Acing your Auditions

Updated: Aug 4, 2019

Auditions sound scary, and often we feel under pressure and overthink our choices. However - it is important to keep in mind what they are really about: auditions are an opportunity for growth, a chance for you and the panel to get to know if you work well together, and a task which if executed well, requires preparation!


1. What to look for in an audition piece


a. A connection. Find a piece that resonates with you. Does it excite you, set you thinking? 


b. Similar age.  Don’t pick a piece that is far from your age range. It will often distract from the monologue/song/speech and make it feel unnatural.


c. Play to your strengths. You have around 3 minutes to share your work with us, so capitalise on your strengths.

 

d. Don’t spend an eternity deciding on a piece.

There is no “perfect” monologue, etc.., trust your instincts.


2. Preparing your pieces


a. Know your lines like the back of your hands. This will allow you to keep calm, play, be flexible. (If you get stuck here, do some research on line learning techniques)


b. Set out what your character wishes to achieve. Never just learn the lines. The most important thing to know is who you are talking to, what the relationship is, and what you want (your objective).


c. Don’t over think it. If you’ve done the work and learnt the lines, then don’t over- rehearse.


d. Adaptability. Make sure you rehearse the piece in different ways and in front of other people, or a camera. Try it in different ways – this process should be fun! Don’t take it all too seriously!


3. On the Day


a. Arrive Early. Check you know where you are going, give yourself ample time to get there, to be mindful and to warm up. If you need to find a place away from the crowds, do it. Do what you need to do to stay focused on the task, and don’t forget to breathe! Check you have copies of your pieces, scores, backing tracks, etc. Keep hydrated. Make sure you've had a good night's rest and had breakfast.


4. Walking into the Room


Remember that you can always audition again and that there is no need to put a huge amount of pressure on yourself. Look at it as an opportunity to learn. If you are in an audition with other creatives try to learn from their work as well, but be mindful not to get caught up comparing; you can only bring yourself into the room, and no one does you better than you do!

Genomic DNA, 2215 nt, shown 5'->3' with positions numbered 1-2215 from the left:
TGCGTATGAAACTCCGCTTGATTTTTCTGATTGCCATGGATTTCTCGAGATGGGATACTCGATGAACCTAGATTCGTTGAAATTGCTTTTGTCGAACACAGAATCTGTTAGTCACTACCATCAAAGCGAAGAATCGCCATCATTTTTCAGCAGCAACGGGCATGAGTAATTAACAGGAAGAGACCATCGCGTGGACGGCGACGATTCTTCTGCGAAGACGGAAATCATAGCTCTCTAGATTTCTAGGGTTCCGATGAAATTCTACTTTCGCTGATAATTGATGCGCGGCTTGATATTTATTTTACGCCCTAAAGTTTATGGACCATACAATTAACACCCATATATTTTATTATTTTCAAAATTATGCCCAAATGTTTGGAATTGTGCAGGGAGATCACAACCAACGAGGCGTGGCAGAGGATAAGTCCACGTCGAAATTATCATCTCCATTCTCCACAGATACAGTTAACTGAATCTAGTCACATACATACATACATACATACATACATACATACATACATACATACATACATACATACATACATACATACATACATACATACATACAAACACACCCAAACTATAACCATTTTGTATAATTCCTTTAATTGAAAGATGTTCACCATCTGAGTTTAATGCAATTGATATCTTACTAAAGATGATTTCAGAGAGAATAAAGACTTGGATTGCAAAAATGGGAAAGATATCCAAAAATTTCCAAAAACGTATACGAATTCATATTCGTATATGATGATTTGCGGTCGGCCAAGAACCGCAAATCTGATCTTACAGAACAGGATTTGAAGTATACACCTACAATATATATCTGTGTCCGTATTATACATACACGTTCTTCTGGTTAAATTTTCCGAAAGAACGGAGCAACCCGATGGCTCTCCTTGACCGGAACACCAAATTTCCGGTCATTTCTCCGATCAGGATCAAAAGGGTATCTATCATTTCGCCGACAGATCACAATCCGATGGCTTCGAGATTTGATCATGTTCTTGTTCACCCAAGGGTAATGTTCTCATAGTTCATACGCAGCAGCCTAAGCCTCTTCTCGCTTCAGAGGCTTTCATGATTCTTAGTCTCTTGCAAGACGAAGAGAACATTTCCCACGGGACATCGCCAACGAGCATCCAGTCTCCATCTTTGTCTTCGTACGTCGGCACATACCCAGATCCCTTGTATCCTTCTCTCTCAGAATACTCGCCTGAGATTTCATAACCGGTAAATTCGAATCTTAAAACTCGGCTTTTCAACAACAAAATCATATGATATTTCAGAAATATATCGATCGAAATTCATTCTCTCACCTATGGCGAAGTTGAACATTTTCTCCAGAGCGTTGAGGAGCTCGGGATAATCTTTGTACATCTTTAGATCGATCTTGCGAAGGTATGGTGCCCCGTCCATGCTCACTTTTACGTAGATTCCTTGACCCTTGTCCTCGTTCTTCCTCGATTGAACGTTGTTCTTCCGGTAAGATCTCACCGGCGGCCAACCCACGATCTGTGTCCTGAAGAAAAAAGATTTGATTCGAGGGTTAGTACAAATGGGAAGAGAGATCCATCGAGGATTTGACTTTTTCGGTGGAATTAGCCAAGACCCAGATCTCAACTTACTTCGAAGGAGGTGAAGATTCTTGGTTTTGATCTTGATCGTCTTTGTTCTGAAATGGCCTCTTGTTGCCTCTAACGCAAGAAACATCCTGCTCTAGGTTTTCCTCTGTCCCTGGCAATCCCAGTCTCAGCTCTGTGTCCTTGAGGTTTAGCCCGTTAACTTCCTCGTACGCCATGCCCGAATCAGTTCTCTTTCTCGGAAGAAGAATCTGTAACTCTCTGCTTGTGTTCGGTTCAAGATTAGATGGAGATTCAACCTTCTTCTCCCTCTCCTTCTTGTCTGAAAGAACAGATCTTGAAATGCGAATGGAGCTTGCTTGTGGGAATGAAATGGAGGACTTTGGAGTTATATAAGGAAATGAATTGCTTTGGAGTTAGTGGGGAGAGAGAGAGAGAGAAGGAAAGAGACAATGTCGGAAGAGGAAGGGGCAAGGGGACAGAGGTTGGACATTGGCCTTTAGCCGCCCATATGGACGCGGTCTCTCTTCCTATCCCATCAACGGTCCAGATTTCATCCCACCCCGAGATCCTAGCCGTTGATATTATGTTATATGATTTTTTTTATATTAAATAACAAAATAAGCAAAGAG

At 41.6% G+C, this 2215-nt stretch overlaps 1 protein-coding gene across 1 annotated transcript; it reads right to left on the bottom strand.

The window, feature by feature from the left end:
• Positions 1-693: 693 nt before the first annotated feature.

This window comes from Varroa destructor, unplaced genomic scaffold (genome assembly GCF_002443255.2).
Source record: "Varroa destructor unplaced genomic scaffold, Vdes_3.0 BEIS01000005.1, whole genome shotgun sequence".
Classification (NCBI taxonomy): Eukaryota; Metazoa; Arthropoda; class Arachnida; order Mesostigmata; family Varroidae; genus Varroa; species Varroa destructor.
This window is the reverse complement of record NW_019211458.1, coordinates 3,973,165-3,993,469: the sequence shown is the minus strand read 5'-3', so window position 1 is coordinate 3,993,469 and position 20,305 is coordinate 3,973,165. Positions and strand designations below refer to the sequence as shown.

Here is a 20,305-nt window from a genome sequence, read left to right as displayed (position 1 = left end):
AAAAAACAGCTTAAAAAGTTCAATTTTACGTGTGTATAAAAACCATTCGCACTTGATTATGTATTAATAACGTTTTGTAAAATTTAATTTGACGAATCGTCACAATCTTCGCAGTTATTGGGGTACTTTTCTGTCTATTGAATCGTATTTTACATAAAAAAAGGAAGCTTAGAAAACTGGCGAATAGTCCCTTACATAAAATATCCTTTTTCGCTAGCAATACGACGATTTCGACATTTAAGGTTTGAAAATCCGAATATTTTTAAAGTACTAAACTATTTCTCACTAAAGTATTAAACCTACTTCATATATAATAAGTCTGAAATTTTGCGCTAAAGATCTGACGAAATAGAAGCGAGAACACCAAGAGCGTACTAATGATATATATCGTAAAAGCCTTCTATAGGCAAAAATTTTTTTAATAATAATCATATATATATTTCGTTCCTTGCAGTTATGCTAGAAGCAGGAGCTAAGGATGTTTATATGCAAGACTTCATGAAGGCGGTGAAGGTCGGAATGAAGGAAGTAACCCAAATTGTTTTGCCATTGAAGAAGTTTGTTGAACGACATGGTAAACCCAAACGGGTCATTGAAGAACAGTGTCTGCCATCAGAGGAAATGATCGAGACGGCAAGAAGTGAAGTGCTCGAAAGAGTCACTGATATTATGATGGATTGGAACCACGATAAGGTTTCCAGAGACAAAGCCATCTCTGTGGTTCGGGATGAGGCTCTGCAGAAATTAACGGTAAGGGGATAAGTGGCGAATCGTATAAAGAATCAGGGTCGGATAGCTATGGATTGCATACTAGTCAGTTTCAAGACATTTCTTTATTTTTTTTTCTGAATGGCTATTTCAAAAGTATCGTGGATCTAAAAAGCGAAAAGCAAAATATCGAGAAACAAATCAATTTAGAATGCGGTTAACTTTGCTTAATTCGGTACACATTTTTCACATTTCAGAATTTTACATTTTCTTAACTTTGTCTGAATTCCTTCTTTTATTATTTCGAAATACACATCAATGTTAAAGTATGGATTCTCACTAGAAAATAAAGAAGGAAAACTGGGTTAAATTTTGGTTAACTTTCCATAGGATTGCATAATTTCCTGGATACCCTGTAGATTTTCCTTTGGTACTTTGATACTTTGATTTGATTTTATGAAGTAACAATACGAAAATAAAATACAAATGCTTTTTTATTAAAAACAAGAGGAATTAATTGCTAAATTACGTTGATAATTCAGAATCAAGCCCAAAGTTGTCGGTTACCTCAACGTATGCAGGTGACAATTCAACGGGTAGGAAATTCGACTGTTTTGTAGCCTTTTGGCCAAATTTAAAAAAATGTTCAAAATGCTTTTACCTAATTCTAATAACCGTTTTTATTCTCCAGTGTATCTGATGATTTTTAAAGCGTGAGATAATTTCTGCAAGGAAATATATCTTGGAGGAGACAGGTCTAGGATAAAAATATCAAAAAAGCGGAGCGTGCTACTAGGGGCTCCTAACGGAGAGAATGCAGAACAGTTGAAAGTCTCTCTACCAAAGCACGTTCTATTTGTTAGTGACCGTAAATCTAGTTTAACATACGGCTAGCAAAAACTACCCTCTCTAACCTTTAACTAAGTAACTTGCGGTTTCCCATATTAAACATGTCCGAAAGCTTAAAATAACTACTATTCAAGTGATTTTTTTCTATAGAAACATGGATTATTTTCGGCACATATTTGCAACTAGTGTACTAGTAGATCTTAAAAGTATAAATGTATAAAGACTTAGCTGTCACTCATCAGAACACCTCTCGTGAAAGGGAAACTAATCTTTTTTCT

Joe Richardson, from the GSA panel, words it perfectly:


Work with others

In any movement workshop or similar, a willingness to work with others and collaborate is vital. This means leading and following as appropriate, observing those around you and noticing what’s going on. Keep your eyes and ears open for opportunities to show your willingness to be a part of a creative team.


Make the space yours

For the time in which you are performing the piece, make the space your own - take ownership of it. “The space is yours, this is your room - you’re not renting it for two and a half minutes,” says Joe. Take command and show your confidence in the space.

If you’re directed, take it on

On the other hand, if you are given some direction or feedback, show that you’re open to it. Since trainability and adaptability are important to your success, don’t just ignore direction if it’s offered. Demonstrate to the panel that you’re willing to take the advice and/or critique and adjust accordingly - they may ask you to repeat a section of your material in a different way. Even if you don't nail their directions, showing that you are willing to give it a try is vital.


Don't be afraid of mistakes

“We’re looking for people who can be trained,” says Joe. So openness, being responsive and being adaptable are way more important than perfection. Even if you do make mistakes, it’s not the end of the world - show that you are willing to try again, keep going and work through it. The ability to be trained is vital in ensuring that you show yourself as a good candidate.


Just go for it

The panel will be looking to see that you are willing to go for it and aren't too worried about looking silly, or doing too much self-monitoring. Be ready to get stuck in to both your pieces and any other kinds of workshop or ensemble-driven auditions. Take chances, take risks, don't be another brick in the wall! Throw yourself in there!


Stay open, and simply treat it as another opportunity to do what you love, and a chance for growth. When you’re finished, thank yourself! What you did took guts, and you should be proud of that.


5. Finally, enjoy it! 


Best,


JM Creative Director